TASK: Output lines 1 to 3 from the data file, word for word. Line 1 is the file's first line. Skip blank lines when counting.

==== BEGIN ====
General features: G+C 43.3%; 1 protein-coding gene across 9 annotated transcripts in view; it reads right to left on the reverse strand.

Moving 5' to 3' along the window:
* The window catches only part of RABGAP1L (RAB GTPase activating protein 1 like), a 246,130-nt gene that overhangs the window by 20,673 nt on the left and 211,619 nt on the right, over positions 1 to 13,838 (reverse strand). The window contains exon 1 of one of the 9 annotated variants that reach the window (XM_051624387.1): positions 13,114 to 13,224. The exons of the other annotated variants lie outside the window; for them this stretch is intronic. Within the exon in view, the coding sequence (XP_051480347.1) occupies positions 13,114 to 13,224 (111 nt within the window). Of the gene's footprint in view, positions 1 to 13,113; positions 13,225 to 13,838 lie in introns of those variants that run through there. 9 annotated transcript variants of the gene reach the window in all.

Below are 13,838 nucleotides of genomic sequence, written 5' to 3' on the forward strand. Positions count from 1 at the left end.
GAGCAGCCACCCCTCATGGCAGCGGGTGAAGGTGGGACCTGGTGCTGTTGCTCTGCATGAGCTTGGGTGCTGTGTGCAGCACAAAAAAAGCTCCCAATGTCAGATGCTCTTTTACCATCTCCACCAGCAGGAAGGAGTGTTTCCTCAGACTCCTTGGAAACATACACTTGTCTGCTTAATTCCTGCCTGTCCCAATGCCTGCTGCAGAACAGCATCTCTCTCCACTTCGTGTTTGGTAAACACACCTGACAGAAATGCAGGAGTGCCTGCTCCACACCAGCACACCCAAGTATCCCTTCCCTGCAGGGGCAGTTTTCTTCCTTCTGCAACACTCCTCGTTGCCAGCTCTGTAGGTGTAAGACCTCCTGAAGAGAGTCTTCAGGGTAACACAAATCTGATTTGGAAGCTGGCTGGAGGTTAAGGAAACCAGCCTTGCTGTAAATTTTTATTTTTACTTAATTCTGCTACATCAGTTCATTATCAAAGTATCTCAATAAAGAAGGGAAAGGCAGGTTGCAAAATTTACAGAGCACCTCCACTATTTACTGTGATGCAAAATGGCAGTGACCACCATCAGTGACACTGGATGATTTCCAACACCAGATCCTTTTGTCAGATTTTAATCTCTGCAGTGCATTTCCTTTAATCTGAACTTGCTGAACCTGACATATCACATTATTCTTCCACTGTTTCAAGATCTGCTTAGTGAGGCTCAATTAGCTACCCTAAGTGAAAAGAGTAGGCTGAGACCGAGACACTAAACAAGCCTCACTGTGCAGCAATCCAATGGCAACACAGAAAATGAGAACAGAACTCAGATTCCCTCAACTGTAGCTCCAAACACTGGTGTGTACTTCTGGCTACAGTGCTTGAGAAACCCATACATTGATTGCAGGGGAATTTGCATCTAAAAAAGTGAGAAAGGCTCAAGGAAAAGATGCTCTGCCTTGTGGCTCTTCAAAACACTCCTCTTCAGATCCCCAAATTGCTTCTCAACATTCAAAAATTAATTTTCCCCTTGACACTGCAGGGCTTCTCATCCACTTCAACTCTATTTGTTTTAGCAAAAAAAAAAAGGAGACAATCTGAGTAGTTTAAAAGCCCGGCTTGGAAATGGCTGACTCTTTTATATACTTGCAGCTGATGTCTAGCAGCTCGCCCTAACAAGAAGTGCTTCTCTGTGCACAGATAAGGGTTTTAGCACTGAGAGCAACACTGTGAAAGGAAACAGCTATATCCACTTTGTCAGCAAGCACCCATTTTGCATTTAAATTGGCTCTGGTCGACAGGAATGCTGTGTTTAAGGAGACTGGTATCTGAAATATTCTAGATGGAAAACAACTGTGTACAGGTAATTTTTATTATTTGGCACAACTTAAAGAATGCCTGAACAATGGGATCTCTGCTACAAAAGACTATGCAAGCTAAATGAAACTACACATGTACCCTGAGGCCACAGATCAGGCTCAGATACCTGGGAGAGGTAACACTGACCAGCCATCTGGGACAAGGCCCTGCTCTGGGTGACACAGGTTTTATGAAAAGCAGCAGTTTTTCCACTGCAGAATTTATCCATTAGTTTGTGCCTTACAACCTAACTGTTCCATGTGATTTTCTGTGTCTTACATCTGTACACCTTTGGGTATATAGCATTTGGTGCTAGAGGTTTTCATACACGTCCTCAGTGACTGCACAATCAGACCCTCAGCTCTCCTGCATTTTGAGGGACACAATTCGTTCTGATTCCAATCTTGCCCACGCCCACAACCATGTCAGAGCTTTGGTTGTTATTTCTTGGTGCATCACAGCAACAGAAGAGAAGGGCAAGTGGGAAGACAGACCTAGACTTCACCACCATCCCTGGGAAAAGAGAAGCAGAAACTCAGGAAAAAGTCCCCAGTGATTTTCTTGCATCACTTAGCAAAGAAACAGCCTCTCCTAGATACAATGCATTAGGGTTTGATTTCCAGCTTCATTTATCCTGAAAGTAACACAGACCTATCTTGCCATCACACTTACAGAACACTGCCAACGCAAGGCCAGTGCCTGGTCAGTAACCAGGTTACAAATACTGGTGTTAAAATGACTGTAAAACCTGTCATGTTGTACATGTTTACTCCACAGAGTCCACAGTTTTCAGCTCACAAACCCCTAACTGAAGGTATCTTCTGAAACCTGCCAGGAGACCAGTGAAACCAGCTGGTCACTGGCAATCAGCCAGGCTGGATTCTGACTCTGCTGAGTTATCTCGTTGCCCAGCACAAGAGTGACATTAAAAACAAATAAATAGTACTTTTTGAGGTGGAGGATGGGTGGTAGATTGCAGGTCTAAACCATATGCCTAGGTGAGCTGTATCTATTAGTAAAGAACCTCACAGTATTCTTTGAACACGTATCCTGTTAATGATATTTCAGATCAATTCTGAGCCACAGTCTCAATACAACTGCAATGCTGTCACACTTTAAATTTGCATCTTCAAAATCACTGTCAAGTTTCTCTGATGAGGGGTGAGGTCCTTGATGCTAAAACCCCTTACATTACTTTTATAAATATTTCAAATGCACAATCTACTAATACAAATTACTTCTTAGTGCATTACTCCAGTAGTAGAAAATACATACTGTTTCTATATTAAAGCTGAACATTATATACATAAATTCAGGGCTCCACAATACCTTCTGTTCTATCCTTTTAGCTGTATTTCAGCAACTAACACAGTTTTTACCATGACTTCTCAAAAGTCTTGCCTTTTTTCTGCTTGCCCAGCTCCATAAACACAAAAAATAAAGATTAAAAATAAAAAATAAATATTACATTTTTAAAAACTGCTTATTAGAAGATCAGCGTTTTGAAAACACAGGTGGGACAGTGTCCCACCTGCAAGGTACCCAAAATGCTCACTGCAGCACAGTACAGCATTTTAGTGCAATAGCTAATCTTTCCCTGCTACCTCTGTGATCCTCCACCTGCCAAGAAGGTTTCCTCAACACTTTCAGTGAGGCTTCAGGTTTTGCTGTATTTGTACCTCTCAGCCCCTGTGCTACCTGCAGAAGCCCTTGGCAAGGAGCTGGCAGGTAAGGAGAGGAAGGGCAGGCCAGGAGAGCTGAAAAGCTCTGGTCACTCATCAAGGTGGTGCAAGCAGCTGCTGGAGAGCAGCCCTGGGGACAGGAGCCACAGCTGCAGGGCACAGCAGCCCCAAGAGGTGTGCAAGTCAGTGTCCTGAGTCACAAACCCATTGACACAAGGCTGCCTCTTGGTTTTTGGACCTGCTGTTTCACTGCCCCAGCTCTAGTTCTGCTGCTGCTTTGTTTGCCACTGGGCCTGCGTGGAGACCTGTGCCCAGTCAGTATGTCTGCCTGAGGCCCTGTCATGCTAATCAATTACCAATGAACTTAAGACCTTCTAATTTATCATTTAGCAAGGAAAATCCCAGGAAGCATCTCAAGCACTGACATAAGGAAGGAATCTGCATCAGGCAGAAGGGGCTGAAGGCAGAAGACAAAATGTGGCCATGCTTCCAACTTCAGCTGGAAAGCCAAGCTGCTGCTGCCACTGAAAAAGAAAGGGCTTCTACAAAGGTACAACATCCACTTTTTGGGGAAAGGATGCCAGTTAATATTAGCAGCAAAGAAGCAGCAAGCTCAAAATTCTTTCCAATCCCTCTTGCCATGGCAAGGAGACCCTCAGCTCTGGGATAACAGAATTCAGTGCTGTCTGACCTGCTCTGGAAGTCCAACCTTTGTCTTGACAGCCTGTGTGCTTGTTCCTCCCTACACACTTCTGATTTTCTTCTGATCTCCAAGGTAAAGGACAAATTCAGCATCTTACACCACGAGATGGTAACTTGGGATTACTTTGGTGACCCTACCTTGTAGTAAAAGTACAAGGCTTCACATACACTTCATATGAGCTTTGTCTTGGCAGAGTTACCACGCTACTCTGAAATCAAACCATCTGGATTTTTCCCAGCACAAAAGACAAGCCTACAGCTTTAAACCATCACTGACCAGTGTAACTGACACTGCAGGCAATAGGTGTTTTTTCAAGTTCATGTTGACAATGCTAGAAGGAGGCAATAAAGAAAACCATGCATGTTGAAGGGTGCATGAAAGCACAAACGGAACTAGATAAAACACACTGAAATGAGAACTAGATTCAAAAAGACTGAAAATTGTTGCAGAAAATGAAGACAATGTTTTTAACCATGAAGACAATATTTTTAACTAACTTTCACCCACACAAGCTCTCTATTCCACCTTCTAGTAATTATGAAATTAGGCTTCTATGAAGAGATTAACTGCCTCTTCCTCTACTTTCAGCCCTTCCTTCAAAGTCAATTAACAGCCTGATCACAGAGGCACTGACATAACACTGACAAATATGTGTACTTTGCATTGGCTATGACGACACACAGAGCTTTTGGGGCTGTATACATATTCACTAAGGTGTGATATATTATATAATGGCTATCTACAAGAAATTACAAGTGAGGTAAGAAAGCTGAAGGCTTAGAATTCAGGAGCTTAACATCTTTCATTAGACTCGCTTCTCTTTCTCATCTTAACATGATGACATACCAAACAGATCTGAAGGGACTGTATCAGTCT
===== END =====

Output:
General features: G+C 43.3%; 1 protein-coding gene across 9 annotated transcripts in view; it reads right to left on the reverse strand.

Moving 5' to 3' along the window:
* The window catches only part of RABGAP1L (RAB GTPase activating protein 1 like), a 246,130-nt gene that overhangs the window by 20,673 nt on the left and 211,619 nt on the right, over positions 1 to 13,838 (reverse strand). The window contains exon 1 of one of the 9 annotated variants that reach the window (XM_051624387.1): positions 13,114 to 13,224. The exons of the other annotated variants lie outside the window; for them this stretch is intronic. Within the exon in view, the coding sequence (XP_051480347.1) occupies positions 13,114 to 13,224 (111 nt within the window). Of the gene's footprint in view, positions 1 to 13,113; positions 13,225 to 13,838 lie in introns of those variants that run through there. 9 annotated transcript variants of the gene reach the window in all.